A cancer diagnosis can be one of life’s scariest experiences, but it’s never something you have to face alone. At Orange County CyberKnife, we’re proud to provide world-class, state-of-the-art cancer treatments to patients throughout the greater Orange County area. We strive to provide personalized, comprehensive treatments, working with our patients to create a treatment plan that effectively treats their condition while minimally disrupting their day-to-day routine. We treat a wide variety of cancers using the cutting-edge CyberKnife system, and we can treat all forms of gynecologic cancer at our facility.
Gynecologic cancer refers to any cancer that develops in the ovaries, fallopian tubes, uterus, cervix, vagina, or vulva. Gynecologic cancers affect nearly 100,000 new people every year, and while older women are most at risk, any woman can develop gynecologic cancer. As with all forms of cancer, gynecologic cancer is most easily treated with detected and diagnosed early on. Radiation therapy, surgery, chemotherapy, or a combination of treatments may be used to treat gynecologic cancer depending on the location and stage of the cancer.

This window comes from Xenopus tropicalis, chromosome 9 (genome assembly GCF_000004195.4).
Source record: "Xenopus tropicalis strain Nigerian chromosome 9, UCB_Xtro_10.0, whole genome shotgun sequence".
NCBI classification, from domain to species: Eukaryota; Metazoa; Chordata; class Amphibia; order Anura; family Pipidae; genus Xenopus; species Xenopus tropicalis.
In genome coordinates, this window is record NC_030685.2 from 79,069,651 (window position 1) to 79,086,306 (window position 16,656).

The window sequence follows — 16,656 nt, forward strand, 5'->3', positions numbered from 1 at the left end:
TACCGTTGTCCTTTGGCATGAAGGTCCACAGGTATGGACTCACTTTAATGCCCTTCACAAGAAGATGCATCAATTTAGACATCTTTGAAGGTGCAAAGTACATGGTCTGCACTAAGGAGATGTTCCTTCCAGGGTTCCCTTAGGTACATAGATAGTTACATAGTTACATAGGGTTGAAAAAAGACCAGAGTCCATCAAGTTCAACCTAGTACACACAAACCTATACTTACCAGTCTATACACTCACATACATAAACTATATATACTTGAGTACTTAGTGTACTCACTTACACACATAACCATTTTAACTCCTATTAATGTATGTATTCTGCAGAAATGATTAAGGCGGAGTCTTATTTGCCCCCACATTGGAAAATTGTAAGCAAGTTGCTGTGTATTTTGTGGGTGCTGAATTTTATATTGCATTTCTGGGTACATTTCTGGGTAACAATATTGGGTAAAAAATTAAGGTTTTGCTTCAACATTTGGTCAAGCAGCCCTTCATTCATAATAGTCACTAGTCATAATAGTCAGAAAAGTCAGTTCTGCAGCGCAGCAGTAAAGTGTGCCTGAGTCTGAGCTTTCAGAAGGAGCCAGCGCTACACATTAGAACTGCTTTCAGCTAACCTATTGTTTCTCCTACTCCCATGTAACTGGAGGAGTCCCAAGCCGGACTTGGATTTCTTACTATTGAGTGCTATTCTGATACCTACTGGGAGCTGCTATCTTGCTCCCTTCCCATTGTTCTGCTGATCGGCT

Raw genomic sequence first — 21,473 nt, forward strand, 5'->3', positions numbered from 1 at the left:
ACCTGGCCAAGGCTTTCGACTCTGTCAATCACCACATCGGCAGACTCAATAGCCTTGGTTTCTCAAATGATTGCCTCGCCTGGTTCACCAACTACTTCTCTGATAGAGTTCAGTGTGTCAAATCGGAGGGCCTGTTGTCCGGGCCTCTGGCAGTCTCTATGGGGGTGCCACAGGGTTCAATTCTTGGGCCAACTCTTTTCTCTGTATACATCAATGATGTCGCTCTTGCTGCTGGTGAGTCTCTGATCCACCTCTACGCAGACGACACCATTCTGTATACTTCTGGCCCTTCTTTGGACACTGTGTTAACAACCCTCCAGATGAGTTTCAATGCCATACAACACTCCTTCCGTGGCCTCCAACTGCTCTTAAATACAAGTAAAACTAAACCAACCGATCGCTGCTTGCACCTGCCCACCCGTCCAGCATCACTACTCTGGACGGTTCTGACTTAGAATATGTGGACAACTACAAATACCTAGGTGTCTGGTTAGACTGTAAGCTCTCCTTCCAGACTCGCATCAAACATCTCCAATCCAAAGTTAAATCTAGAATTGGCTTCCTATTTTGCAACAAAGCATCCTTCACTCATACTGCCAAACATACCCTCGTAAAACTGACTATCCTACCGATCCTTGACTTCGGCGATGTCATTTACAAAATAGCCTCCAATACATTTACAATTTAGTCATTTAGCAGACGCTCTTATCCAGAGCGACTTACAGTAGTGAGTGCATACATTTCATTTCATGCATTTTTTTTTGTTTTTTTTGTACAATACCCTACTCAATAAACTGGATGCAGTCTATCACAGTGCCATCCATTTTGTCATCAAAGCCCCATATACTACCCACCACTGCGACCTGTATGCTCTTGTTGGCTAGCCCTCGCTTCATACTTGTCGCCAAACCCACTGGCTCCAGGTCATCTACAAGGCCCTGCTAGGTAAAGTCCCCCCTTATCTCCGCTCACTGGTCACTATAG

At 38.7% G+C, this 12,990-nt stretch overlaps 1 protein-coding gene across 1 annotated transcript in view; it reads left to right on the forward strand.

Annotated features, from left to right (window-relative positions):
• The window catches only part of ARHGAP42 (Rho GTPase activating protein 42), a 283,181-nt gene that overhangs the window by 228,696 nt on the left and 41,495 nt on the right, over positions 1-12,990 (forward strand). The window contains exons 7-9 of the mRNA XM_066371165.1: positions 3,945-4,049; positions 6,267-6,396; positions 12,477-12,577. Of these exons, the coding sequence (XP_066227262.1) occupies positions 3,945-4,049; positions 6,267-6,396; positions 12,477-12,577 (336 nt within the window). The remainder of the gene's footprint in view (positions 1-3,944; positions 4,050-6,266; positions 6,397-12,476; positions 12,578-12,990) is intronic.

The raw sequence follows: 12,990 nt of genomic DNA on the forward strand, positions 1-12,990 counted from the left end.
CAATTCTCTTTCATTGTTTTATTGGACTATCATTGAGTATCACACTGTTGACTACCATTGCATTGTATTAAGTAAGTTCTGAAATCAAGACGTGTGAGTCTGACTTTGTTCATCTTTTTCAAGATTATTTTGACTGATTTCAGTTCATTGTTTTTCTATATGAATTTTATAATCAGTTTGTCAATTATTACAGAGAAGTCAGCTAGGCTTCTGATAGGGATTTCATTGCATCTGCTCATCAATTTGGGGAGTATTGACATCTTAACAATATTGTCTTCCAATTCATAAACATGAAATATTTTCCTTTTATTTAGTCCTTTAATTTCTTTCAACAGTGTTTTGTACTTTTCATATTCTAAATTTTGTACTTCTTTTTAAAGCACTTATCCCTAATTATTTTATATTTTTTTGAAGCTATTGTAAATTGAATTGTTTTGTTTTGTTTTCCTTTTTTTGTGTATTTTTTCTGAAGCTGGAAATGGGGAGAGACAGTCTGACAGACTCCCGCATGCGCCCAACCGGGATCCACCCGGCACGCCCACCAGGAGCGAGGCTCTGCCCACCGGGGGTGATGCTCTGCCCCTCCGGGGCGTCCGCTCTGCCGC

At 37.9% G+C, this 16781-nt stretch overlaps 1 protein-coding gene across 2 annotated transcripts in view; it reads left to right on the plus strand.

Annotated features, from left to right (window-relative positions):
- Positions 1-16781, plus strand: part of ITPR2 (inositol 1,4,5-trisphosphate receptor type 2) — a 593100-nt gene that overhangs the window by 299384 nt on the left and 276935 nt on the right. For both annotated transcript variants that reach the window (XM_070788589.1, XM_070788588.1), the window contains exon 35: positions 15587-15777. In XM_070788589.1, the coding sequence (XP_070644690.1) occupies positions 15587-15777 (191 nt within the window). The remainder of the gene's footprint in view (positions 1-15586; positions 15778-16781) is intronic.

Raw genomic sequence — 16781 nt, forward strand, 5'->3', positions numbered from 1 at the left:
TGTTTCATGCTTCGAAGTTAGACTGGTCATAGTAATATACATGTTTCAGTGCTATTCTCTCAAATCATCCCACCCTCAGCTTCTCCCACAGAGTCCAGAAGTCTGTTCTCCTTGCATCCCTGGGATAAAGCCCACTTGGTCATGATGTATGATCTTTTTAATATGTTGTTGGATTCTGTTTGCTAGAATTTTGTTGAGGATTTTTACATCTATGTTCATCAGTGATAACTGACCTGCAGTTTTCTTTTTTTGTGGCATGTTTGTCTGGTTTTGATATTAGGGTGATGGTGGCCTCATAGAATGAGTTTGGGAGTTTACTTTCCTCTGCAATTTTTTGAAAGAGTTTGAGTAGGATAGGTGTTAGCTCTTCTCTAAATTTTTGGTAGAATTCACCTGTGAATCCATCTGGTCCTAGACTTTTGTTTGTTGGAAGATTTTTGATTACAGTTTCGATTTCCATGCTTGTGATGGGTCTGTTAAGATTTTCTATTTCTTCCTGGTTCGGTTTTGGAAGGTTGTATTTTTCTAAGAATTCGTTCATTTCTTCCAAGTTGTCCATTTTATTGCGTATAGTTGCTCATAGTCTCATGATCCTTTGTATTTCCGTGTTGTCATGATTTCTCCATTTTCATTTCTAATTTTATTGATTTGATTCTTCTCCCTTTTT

As every woman is at risk for gynecologic cancer, regular self-examinations and professional cancer screenings like pap smears are the best way to maximize your chances of beating gynecologic cancer. Detecting, diagnosing, and treating gynecologic cancer early provides the best method for eliminating the cancer and improving patient survival rates.
A number of factors play a role in either directly causing or increasing the risk of gynecologic cancer: